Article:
For such a short word, 'no' can be hard to say and harder still to hear. It’s difficult enough in everyday life sometimes, but it can be even trickier when it comes to BDSM dating. Have you ever been approached for play and agreed simply because you felt you had to? Have you been told ‘no’ and had your confidence knocked? This guide by Victoria Blisse will help you say no and mean it without breaking kink etiquette as well as learning to take rejection with a smile :)

 

Saying No

Being on fetish dating sites, apps and even fetish forums means that at some time or another you will have gotten a creepy message. These messages often demand services and play before you’ve even gotten to know the person. Doms that assume that because you have submissive tendencies, you’re going to submit to just anyone and subs who think because you’re dominant you will dominate them in just the way they want you to.

These messages are often dehumanising in their demand that you fulfil the fantasy of the writer and are; however you look at it, simply rude. Don’t feel the need to hold back when replying to these. As they haven’t afforded any kink courtesy to you, why should you extend it to them? If you don’t want to be confrontational, ignoring messages such as these is the best way to go. Otherwise, send a simple no in return. If the person continues to message you or you feel the content of the messages received is threatening, then report it to the site/app you are using.

It can be difficult to stand up and say no but remember you’re doing something good for yourself and for the person you’re responding too. You might even be helping someone more vulnerable than yourself too by reporting any concerning behaviour.

However, sometimes you get asked to play by someone you know and respect, but you still want to refuse. Maybe it’s something that you don’t want to try, and perhaps the person just isn’t someone you want to play with. It doesn’t matter why, if you don’t want to enter a scene with another person you should always be able to say no. It’s an essential part of consent.

Saying no politely is easier than you think. The key is to keep your rebuttal impersonal and not accusatory or judgemental.
 
For example:
“I’m sorry, that isn’t something I’m interested in.” 
Is easier to digest than:
“Ew, I don’t do that, you perv!”
 
Be as honest as you can in your response. If you know you’ll never be interested in playing with the person asking - let them know. You can just say you don’t feel like you’re compatible play partners, but if you don’t make it clear they may keep asking for play, putting you both in an awkward situation.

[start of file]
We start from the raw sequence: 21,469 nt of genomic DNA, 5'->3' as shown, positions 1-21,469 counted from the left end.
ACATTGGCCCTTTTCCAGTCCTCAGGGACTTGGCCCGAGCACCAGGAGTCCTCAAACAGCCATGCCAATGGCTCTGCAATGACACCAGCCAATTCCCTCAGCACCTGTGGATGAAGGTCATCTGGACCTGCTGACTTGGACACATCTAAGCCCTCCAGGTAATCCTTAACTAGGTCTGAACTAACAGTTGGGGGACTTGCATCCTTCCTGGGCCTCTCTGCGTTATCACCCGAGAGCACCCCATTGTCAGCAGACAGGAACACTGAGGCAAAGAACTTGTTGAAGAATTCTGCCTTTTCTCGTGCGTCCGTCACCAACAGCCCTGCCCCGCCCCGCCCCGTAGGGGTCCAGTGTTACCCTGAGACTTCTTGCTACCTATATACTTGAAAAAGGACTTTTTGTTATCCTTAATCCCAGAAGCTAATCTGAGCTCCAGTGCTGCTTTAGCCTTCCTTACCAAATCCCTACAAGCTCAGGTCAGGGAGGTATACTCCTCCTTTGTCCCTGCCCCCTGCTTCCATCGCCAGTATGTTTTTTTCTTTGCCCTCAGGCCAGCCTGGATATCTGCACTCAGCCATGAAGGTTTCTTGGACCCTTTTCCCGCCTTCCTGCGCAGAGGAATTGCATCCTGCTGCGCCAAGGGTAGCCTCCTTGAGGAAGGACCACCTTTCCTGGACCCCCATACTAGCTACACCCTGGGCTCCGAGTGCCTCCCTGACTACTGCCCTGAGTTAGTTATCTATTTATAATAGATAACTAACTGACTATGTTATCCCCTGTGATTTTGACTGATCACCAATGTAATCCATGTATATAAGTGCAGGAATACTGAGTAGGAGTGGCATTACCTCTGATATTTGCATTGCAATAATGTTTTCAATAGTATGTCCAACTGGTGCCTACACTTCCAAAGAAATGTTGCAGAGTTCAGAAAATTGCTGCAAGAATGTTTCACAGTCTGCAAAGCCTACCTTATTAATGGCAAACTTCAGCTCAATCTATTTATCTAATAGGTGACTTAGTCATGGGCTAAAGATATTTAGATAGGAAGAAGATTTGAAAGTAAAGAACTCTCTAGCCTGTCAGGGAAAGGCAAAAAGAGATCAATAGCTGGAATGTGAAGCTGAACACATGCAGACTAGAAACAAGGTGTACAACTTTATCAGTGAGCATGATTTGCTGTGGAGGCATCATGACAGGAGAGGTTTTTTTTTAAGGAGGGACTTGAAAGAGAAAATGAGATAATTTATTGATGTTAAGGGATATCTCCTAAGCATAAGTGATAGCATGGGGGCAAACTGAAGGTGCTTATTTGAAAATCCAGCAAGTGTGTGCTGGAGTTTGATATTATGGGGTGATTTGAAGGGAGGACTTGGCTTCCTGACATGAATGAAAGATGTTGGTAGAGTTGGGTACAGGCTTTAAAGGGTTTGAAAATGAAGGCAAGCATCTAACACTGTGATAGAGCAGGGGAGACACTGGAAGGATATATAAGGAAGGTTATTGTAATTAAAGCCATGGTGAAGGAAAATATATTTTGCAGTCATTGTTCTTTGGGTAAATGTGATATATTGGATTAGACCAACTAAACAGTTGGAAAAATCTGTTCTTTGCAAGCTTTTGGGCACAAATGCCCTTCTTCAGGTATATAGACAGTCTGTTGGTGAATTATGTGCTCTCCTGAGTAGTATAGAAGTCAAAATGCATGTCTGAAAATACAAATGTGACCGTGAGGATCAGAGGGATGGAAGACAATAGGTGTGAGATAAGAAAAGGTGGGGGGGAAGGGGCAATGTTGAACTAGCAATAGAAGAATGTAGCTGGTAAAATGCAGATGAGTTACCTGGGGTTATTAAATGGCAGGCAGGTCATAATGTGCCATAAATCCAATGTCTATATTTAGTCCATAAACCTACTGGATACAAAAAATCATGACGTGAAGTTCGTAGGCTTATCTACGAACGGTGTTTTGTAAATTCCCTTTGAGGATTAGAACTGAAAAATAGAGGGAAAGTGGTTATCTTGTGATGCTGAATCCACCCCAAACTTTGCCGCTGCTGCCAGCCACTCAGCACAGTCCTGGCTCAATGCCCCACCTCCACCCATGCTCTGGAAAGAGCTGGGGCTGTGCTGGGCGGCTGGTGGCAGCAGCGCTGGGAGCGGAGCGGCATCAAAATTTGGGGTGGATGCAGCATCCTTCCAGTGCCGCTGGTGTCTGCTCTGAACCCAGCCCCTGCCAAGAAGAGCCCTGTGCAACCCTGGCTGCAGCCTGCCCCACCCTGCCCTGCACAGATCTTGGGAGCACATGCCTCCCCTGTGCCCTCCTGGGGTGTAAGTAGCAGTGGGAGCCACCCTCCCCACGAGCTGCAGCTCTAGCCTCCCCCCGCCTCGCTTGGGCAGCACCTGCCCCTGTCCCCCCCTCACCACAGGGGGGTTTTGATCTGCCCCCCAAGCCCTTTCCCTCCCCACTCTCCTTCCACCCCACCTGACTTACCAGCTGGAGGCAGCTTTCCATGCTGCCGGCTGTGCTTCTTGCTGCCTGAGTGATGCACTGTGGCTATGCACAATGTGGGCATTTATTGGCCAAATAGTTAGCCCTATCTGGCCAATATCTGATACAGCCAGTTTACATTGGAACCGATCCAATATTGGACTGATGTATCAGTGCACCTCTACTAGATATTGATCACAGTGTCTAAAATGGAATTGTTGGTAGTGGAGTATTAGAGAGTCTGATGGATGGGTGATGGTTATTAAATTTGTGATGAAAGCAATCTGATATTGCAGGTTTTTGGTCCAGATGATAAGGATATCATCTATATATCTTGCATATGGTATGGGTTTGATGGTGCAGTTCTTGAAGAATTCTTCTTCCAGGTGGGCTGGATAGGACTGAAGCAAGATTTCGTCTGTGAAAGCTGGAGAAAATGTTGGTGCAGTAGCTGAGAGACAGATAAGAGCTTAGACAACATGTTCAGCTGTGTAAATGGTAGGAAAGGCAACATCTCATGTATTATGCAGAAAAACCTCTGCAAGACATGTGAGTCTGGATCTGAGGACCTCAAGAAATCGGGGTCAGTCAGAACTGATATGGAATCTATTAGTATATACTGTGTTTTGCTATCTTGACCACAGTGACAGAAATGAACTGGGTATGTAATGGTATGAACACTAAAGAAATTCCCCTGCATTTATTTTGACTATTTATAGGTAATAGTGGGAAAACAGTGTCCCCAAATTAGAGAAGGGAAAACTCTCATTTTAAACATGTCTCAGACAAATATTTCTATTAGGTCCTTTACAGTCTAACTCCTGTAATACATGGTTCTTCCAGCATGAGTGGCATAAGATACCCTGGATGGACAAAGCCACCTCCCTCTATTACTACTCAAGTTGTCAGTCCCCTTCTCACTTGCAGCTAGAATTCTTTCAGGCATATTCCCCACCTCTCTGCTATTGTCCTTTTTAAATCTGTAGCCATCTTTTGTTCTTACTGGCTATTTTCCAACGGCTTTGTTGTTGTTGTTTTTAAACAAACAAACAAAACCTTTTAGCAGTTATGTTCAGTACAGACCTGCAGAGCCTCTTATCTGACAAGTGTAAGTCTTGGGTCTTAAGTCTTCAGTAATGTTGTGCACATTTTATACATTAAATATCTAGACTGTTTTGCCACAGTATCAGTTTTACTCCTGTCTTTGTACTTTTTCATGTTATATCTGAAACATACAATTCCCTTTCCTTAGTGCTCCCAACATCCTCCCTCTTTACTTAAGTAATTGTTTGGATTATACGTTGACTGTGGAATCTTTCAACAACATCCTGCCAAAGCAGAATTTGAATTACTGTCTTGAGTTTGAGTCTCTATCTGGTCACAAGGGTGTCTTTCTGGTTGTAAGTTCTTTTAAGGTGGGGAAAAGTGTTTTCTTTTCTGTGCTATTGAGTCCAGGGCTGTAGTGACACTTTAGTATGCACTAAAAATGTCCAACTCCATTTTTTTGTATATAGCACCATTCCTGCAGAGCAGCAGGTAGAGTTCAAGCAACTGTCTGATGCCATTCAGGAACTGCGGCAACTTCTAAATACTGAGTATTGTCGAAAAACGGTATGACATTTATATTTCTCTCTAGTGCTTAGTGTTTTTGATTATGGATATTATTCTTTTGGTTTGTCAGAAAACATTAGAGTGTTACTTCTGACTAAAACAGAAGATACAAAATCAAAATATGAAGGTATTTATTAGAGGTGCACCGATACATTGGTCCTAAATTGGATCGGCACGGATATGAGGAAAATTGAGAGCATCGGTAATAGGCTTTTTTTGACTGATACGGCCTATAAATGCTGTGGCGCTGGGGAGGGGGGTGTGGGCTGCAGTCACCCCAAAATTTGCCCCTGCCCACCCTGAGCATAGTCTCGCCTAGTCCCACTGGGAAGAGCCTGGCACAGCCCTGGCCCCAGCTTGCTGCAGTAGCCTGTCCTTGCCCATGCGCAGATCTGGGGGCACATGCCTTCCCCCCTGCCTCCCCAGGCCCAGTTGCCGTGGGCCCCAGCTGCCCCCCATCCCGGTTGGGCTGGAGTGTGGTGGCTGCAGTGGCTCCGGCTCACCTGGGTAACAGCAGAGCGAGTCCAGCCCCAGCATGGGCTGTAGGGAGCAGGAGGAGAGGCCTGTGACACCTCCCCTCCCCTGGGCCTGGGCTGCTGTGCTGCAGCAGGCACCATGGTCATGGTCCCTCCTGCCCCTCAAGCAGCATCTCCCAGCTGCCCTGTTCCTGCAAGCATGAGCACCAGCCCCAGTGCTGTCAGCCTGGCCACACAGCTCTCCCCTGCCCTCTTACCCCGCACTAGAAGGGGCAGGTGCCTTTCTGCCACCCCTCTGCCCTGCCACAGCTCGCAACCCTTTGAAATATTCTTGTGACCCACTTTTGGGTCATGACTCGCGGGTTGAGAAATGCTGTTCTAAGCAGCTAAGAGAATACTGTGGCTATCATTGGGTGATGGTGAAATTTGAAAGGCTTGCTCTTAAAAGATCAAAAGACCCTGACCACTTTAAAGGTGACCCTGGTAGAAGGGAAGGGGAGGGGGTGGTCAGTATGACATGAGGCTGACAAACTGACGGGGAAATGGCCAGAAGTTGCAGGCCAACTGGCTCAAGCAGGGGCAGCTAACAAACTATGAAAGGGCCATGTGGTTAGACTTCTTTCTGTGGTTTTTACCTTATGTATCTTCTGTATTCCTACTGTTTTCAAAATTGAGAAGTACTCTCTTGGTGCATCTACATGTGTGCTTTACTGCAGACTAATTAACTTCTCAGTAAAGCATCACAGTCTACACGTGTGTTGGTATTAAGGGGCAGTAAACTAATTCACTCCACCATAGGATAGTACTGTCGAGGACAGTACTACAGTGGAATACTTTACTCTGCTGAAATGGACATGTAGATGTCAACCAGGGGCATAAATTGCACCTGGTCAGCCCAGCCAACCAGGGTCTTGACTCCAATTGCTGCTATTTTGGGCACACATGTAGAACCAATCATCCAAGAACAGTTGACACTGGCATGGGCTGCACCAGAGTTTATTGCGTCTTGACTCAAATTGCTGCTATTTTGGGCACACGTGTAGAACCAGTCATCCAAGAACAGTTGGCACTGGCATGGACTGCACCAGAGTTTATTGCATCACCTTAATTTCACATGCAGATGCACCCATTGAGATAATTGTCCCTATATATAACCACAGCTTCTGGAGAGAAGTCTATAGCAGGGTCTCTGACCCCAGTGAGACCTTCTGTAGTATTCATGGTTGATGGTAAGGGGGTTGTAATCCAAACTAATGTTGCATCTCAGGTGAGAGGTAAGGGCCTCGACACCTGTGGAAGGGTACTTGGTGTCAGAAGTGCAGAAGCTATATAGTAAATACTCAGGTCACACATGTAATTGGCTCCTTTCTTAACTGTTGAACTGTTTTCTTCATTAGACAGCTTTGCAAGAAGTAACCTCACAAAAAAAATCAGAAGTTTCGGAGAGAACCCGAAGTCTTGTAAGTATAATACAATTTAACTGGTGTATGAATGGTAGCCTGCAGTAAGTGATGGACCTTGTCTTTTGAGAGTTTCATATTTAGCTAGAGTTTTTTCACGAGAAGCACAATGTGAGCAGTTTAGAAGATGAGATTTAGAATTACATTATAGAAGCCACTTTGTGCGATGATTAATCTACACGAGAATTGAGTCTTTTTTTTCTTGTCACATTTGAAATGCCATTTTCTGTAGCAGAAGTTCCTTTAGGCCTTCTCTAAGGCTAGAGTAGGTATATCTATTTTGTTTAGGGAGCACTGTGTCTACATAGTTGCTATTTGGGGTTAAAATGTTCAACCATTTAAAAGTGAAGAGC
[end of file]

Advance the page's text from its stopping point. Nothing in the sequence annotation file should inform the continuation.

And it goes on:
It is always best to say no in a situation you are unsure of.  If you’re not 100% sure you want to proceed, say no and have an honest conversation with the partner(s) you are with. If you feel that you have to do something to satisfy your Dom/Top that you don’t want to do then analyse why. You're being deceptive to yourself and your partner by not telling them your true feelings. BDSM relationships really need the honesty to thrive.

The same goes for Tops. If you don’t want to indulge in a particular type of play, it is much better to say no and deal with the consequences of that than dealing with the consequences of a scene gone wrong.
 

Accepting Rejection

 It is never nice to be told 'no' but there are ways to lessen the blow of rejection.

  • Remember that consent goes all ways
    That person saying no is exercising their right to consent. You wouldn’t want to force them into doing something they don’t want.
     
  • No is not the end of the world
    Just because one person rejects you or your idea for play doesn’t mean everyone will. Also sometimes the rejection is for one particular thing, it is essential to have an honest conversation because you might find that the person is interested in play but not that specific act. 
     
  • Take time to digest
    It’s crucial to be honest here too. Tell the person how you’re feeling but don’t set out to make them feel bad about it. Telling them you’re a little upset is okay, ranting and raving that they are cruel and evil isn’t. Treat that person as you would like to be treated. We’ve all said no to someone at some time or another. Remember how it feels and take that into consideration.

No is a mighty word. Learning how to use it constructively and accept it respectfully will help you in your BDSM journey.
 

BDSM Forum | Fetish.com

 


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